School of Pharmacy host Centenary Conference
4 November 2019
On 19 September the School of Pharmacy and Pharmaceutical Sciences launched their centenary celebrations with a Centenary Conference in the Haydn Ellis building. The event marked a hundred years of scholarly excellence and reflected on the future challenges and opportunities for pharmacy.
As such several high profile guests were invited to speak. After an introduction from Head of School, Professor Mark Gumbleton, the Minister for Health and Social Services, Vaughan Gething AM talked about the future of pharmacy in Wales and the excellent work being done by Cardiff University in training the pharmacists of the future.
“The School of Pharmacy and Pharmaceutical Sciences is, rightly, acknowledged as one of the top UK schools of Pharmacy,” he said, adding, “As part of multi-professional teams working in our communities pharmacists provide a hugely valued service by helping to manage ongoing conditions, dispensing advice and prescriptions, and offering the Common Ailments Service.”
Following on from the minister’s speech, the Chief Pharmaceutical Officer for Wales, Andrew Evans built on these ideas, describing the road map for pharmacy towards 2030 when pharmacists will improve patient knowledge and knowledge of their medicines, focus on optimising therapeutic outcomes using tools that include prescribing, and drive innovation and equitable access to medicines, providing seamless care.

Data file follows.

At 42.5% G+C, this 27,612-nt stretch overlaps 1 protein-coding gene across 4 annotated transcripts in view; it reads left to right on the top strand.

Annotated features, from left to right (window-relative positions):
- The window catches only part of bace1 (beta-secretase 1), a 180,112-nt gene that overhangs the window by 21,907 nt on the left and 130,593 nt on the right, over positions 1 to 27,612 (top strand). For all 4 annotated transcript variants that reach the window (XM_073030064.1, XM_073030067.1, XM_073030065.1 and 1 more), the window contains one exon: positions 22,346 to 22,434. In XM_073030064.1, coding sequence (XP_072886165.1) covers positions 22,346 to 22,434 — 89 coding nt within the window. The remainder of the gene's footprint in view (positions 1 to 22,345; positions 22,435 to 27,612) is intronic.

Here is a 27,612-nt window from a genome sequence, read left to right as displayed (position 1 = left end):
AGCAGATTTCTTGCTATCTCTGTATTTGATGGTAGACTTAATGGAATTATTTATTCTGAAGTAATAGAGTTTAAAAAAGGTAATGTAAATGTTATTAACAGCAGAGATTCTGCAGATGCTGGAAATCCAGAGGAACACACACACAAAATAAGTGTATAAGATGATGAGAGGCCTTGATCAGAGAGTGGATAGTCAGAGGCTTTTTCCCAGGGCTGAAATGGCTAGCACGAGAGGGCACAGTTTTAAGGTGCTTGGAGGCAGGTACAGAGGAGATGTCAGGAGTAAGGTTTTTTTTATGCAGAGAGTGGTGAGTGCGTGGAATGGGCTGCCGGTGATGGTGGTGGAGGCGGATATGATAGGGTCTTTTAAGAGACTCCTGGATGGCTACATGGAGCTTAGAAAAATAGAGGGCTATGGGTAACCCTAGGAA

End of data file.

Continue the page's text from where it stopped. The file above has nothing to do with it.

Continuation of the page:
The final speaker was Gino Martini, RPS Chief Scientist, who spoke about the way treatments will change in the coming decades and how that will impact the role of the pharmacist. He also presented Professor Gumbleton with a 100th birthday card for the school.
In the foyer area the School's researchers were on hand with demonstrations of their work. Doctors Oliver Castell, Sion Coulman and Chris Thomas were in attendance talking about their pioneering work on human skin research, and there was a historical exhibit taking the guests through one hundred years of pharmacy with historical artefacts.
Of the day, Professor Gumbleton said, “Today we looked to the future and how as a leading School of Pharmacy we can continue to shape, and adapt to, the education and training required in order to support the aspirations of individuals, of the pharmacy profession and of patient care. As a school we recognise this huge responsibility which is very appropriately shared in partnership with many others. I continue to be inspired by what modern practice looks like, or can look like.”